Most businesses these days either move some if not all of their computer operations to the Cloud. It’s almost as important as having a website. But what is the cloud?
The cloud concepts have been around for many decades. When computers were relatively rare and expensive, say in the 1950s, they were used by several people at once, each person having their own terminal. No one person needed all the computer power at once, so the resources were shared out amongst many people. Shared computer resources on a mainframe computer were the system of the day.
By the 1970s the system moved from several people using one mainframe computer to several computers existing in one physical hardware system. This meant virtual computers became the standard, at least for some.
Cloud progresses further from the virtual shared computer. The user/company can have a computer system suited to their needs designed inside another larger system. They can then access this in the same way that anybody can access the internet. The operating system, services, software, infrastructure and everything else are (ideally) designed to work as one large, coherent system. There is no new physical computer, at least as far as the user is concerned. Instead their terminal/home computer accesses a bigger computer online, one set up for their purposes.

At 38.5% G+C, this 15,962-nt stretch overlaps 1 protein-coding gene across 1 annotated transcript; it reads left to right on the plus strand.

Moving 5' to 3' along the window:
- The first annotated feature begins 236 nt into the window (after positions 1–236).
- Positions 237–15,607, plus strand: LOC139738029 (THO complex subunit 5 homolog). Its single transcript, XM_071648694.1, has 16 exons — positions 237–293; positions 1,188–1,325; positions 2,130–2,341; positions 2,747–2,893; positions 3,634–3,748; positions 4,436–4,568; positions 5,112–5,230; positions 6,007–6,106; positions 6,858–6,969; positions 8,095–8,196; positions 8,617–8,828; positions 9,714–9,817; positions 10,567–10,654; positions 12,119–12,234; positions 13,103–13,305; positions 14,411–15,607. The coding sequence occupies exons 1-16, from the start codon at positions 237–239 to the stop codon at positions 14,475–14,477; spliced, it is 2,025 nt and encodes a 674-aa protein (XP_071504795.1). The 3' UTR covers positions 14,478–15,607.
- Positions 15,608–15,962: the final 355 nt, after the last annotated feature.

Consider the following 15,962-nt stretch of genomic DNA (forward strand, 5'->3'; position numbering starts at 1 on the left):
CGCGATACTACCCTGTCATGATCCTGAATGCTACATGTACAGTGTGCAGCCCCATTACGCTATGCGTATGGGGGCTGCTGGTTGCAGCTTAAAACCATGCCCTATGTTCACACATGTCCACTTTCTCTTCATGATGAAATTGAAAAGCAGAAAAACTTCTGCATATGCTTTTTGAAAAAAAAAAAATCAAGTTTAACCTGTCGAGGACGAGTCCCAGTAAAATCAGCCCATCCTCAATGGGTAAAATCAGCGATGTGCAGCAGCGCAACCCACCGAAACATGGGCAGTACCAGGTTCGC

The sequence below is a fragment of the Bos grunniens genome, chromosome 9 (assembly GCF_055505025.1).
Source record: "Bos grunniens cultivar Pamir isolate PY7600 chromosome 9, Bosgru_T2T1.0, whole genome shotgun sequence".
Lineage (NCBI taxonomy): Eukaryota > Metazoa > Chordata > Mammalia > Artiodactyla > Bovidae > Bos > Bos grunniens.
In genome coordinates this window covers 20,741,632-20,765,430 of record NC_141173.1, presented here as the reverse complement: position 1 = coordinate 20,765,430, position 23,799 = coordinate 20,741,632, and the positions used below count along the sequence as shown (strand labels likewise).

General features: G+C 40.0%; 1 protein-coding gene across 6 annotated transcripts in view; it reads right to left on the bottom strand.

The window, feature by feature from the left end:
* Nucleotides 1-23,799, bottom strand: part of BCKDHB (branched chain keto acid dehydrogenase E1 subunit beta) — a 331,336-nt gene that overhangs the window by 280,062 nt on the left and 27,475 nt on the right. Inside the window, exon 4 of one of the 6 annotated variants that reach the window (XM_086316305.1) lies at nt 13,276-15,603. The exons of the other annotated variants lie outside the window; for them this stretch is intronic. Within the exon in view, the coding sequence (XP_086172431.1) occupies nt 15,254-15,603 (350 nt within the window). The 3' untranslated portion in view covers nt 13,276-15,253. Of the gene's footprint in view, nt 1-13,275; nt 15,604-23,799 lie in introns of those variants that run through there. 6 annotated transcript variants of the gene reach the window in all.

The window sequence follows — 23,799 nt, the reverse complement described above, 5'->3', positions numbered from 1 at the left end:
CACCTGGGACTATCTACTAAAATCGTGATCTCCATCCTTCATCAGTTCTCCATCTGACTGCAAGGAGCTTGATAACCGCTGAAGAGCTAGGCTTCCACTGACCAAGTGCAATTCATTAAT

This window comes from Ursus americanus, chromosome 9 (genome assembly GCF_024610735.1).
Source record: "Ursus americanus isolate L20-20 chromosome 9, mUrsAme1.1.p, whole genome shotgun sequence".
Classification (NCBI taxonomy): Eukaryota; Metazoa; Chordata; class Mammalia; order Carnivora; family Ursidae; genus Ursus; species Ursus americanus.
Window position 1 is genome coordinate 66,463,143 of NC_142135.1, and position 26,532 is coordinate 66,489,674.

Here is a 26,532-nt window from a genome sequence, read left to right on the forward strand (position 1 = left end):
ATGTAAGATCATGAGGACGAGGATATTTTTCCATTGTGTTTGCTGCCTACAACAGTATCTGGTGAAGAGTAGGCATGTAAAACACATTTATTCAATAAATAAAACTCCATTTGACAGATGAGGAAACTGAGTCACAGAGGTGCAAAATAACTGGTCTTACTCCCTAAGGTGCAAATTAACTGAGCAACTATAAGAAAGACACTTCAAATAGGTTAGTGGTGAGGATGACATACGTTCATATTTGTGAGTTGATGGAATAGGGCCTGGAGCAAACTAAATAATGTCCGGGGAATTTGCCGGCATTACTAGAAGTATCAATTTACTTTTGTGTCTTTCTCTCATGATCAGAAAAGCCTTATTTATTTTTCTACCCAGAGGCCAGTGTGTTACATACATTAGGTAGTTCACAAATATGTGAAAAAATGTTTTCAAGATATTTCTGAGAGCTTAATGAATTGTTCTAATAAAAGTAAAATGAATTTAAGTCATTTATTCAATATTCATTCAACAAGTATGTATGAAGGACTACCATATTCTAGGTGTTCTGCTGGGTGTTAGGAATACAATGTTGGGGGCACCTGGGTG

A great advantage of this is the unlimited access. Authorized employees can access work from anywhere; no need to come to the office or take files home on a portable drive. It basically works as a mainframe that authorized people can access anywhere.
A great advantage of this is the system can expand to suit the need of the company/user. There is no need to buy a huge computing system and find you need less than half of it, or find that a recently purchased mid-sized system proves inadequate now that your company has expanded. Cloud can easily be made to match the changing size of your needs.